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Sports Salon A mixed bag of quick takes and longer, more serious fare, sportsjones is a thinking fan's site

A decade ago Royce Webb was a communications graduate student at
Iowa who dreamed of publishing a sports magazine but was daunted
by the start-up costs. Then came the Internet: For the minimal
price of desktop software, a server fee and a domain name, Webb,
now 36, founded "It's the magazine I always
wanted to read," he says.

Since its June 1998 launch, sportsjones has offered original,
offbeat and thought-provoking sports coverage. For instance, the
site's "March Madness Special" featured, among other stories,
sportsjones managing editor Eric Neel's eyewitness account of
Maryland All-America forward Len Bias's last game, in 1986,
three months before Bias died of a cocaine overdose; an excerpt
from the book Lady Hoopsters, Linda Ford's history of women's
basketball; and a 60-year compendium of quotes from the NCAA
tournament. Sportsjones also scores with its daily features. Web
logs entitled Surf Jones and Surf Ms. Jones furnish concise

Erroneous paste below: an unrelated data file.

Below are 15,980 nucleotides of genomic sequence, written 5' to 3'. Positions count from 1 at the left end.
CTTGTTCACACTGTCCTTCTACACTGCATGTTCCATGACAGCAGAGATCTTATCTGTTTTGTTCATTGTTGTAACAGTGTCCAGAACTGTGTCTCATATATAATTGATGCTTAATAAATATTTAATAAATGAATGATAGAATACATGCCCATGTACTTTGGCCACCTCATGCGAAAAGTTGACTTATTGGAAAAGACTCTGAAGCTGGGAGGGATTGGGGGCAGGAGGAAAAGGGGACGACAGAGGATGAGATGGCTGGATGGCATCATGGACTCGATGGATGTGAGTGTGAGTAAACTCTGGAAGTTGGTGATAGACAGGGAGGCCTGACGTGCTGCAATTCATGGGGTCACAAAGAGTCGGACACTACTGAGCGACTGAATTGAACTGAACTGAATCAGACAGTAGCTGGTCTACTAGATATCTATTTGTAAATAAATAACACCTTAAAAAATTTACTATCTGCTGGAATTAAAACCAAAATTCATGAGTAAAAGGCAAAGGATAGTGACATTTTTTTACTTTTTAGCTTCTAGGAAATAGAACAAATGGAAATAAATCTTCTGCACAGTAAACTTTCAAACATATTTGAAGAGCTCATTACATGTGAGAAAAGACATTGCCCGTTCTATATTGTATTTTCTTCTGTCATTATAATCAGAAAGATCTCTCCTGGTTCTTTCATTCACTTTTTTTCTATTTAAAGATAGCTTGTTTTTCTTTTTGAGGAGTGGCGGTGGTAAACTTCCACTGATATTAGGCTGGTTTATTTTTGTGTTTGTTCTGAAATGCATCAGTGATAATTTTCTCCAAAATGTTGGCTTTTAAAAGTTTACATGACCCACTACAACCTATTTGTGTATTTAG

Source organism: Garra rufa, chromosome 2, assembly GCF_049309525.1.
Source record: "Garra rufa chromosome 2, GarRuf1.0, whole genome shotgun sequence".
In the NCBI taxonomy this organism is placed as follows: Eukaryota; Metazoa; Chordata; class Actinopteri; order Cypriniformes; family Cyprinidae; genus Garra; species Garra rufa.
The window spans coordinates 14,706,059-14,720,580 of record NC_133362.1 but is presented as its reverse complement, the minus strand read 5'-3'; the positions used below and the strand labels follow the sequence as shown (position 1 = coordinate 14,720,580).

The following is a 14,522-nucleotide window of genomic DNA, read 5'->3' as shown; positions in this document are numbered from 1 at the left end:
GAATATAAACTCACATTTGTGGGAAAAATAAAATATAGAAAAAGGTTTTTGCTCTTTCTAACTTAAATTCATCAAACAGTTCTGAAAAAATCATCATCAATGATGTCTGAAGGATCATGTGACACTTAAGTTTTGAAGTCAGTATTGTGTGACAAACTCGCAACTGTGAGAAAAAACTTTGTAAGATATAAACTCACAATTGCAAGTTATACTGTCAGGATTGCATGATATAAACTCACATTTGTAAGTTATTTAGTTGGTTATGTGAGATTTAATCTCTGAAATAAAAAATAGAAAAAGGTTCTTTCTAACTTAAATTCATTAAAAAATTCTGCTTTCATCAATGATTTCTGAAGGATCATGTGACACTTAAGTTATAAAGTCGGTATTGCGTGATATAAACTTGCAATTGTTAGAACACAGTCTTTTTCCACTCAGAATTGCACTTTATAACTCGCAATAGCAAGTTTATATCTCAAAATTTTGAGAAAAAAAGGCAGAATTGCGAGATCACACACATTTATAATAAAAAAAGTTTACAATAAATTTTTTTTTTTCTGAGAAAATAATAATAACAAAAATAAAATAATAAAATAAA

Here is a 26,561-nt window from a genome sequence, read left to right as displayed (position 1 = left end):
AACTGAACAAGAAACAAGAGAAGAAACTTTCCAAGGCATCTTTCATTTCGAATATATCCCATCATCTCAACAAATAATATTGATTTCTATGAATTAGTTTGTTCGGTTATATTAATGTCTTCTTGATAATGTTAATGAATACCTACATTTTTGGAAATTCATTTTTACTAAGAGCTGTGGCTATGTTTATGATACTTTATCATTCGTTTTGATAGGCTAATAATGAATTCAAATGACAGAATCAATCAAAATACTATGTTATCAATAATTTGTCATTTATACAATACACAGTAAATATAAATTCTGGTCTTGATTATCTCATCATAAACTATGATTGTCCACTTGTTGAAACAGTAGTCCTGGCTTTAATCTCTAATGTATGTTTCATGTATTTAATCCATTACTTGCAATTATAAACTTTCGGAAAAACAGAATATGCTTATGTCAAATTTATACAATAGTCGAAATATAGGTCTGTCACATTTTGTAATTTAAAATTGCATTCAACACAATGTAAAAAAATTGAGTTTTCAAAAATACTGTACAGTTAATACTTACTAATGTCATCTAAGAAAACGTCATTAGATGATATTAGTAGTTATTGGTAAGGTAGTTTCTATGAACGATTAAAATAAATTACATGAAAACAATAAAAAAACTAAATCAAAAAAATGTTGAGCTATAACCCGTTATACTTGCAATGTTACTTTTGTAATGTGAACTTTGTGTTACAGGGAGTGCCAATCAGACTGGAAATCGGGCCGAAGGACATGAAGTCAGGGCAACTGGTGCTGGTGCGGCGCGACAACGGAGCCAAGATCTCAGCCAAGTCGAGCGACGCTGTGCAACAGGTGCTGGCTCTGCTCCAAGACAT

takes on men's and women's athletics, respectively, plus links
to related stories on other sites.

Operated by a full-time staff of Webb, Neel and executive editor
Jeff Merron, sportsjones relies on a network of freelancers for
most of its features. In 1999 one of the more prominent
contributors, former NFL defensive end turned author Pat Toomay,
reported for the site on the filming of Oliver Stone's Any Given
Sunday. Last year Toomay's story, entitled Clotheslined, became
the first online article to appear in the Best American Sports
Writing annual anthology. Webb knows that a more traditional news
site might attract more page views, but he remains committed to
his vision. Says Webb, "We started this because we actually had
some ideas."

--John O'Keefe